A Query on Mary's State of Grace and Christ's Temptations


We know that Mary was conceived without sin. She was preserved from the effects of Original Sin.

This means that she has no inclination to sin, because of her grace, yes?

Then, because Christ was born of both her and the Holy Spirit, he must be born with grace as well - without the stain of original sin and inclination to sin, yes?

Yet, Christ was tempted… is this because as humans (a la Adam and Eve), we can be tempted anyway?

A further nit-pick, how can Christ, and subsequently the Church, say that He was truly human (and truly God), and sharing what we shared, if he did not sin?


Mary was tempted to sin just as Eve was tempted. If there was an inclination I don’t know - but both Mary and Eve had the free will to choose sin. Eve did sin. Mary did not. Eve lived in a perfect world. Mary had the harder life in a world reeling from the effects of thousands of years culmination of original sin, without the redeeming effects of Christ’s sacrifice.

Yes, Christ too was born without original sin. He also was tempted. In His human nature, He had free will to sin if He chose. But being God, He didn’t sin.

Christ is not human. Christ has a human nature, but is God.

As the Bible describes it: “Christ was like us in all things but sin.”


That is not correct. Christ was fully human and fully God.


This is a commonly misunderstood and very old heresy.
Let me clarify: Christ is not a human being, but has a human nature.

Christ is a divine person of the Trinity. Christ is God with a human nature.

Sounds like semantics, and definitely confusing! We may be saying the same thing.:shrug:


And thus, being God, He cannot sin nor be tempted to sin. Christ as a healer must have what He is going to share, i.e., must be fully, i.e., perfectly human and Divine or He could not heal us. He gives us the health, as it were, He has. If He did not have this health we, being sick, could not receive healing. So it is not Christ Who is not fully human, it is we, in our fallen state, who are not yet fully human. Only when we by His merits are conformed to Him by divine grace will our humanity be all that it should be. Christ is the Model and Goal for humanity, not vice-versa.

Christ has the fully human nature, i.e., one not wounded by sin. His humanity is therefore graced and in harmony with the Divine. For us to be tending toward sin is for us NOT to be fully human; therefore we are not the vantage point of healing of our wounded nature but He is. If follows that for Him to heal our infirmity He must bring health to our infirmity. We can’t give what we don’t have, so He must have this health of being fully human, i.e., in harmony with God in order to give it to us by grace. He therefore could not sin, which makes him perfectly human, not less human

It is abnormal for human nature to suffer and die. Our Lord chose to suffer and die; temptation for Him is not exactly the same as for us. The world and the devil would tempt Him from outside, but there was no concupiscence in Him that could pull Him towards sin within His humanity. What He experienced in the Passion is the natural repulsion of the flesh which ought not to die, is not supposed to die, to undergo that separation of body and soul.

Since He was fully human, He would have felt this separation and its preliminaries more than we do. Moreover, He would have felt the abandonment of His Father more than we do (since He was closer to Him than we ever were or could be). It is because He could not sin that when he undergoes this separation of death He experiences “temptation” in a way as we do. But in another way He doesn’t; He was not bent towards sin. He would not have experienced inordinate lust or greed, or gluttony, etc… His trials came from outside though they are experienced inside, e.g., suffering and death. While He has consciousness of being the Son, in His sacred humanity He is able to suffer from forces outside Himself (hunger, thirst, obduracy of others, etc.); and as Man He acquired sensible knowledge, had human emotions and thus could feel sorrow and fear; so He brings what He encounters in His Body to His Father because He is in relation to Him and is the Perfect Man at prayer, submitting His human will (Christ Jesus has two wills, Divine and Human) to the Will of the Father.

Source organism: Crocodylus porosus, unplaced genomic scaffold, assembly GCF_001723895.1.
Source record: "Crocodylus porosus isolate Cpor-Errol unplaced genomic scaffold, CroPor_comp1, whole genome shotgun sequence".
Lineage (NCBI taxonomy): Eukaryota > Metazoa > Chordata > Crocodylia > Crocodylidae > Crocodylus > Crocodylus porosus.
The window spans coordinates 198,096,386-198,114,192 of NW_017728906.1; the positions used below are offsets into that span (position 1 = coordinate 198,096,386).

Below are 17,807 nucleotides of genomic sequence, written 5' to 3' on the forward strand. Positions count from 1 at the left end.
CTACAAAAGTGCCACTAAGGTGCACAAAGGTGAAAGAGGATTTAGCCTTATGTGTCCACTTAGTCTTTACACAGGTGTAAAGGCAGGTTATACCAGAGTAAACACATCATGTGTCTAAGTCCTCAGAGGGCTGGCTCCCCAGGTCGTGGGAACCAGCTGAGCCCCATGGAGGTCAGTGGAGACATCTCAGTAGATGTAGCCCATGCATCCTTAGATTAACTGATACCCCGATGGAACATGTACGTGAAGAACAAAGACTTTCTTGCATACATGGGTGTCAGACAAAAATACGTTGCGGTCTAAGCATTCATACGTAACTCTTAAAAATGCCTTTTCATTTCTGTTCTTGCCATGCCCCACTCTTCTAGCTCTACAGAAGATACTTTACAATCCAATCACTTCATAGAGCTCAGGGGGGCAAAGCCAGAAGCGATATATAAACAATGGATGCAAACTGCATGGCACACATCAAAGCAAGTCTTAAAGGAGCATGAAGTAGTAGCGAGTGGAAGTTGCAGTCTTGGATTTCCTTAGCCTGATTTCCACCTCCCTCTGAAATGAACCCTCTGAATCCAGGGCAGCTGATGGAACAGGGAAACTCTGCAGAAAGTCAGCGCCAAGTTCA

Yeow! I’m about as sharp as a bag of rocks today. I believe whatever the Church teaches.

Thanks FCEGM and thistle for the corrections/clarifications.

These two statements “Christ is fully human” and “Christ is not a human being” are both true. This incongruity caused my misstatement. Hope everybody is straight now.:doh2:


In my understanding, Christ was not tempted.

The word tempt has two meanings:

  1. persuade (meaning no.1)
  2. try to persuade. (meaning no.2)

Satan tried to persuade Jesus, but Jesus was not persuaded.

In other words, Satan tempted Jesus (meaning no.2) , but Jesus was not tempted (meaning no. 1).

Jesus, being God, cannot be tempted (meaning no.1) by evil (James 1:13).

When the Bible says that “Jesus was tempted” the implied meaning is the second one, not the first.

That’s the way I understand it.


“Original sin” is the inclination to sin. And Mary was without it. You’re right. She did not have an inclination to sin.

Is it required of a human to sin? Were not Adam and Eve without sin? And was it not the way God wanted them to be? Christ lived the life of a perfect human being. We have lived imperfect lives.


Temptation is not a sin, it is something external presented to the body.
The body then either accepts or rejects.
Like when he says it is not what enters a man that makes him impure but what comes from the heart of man is what makes him impure.


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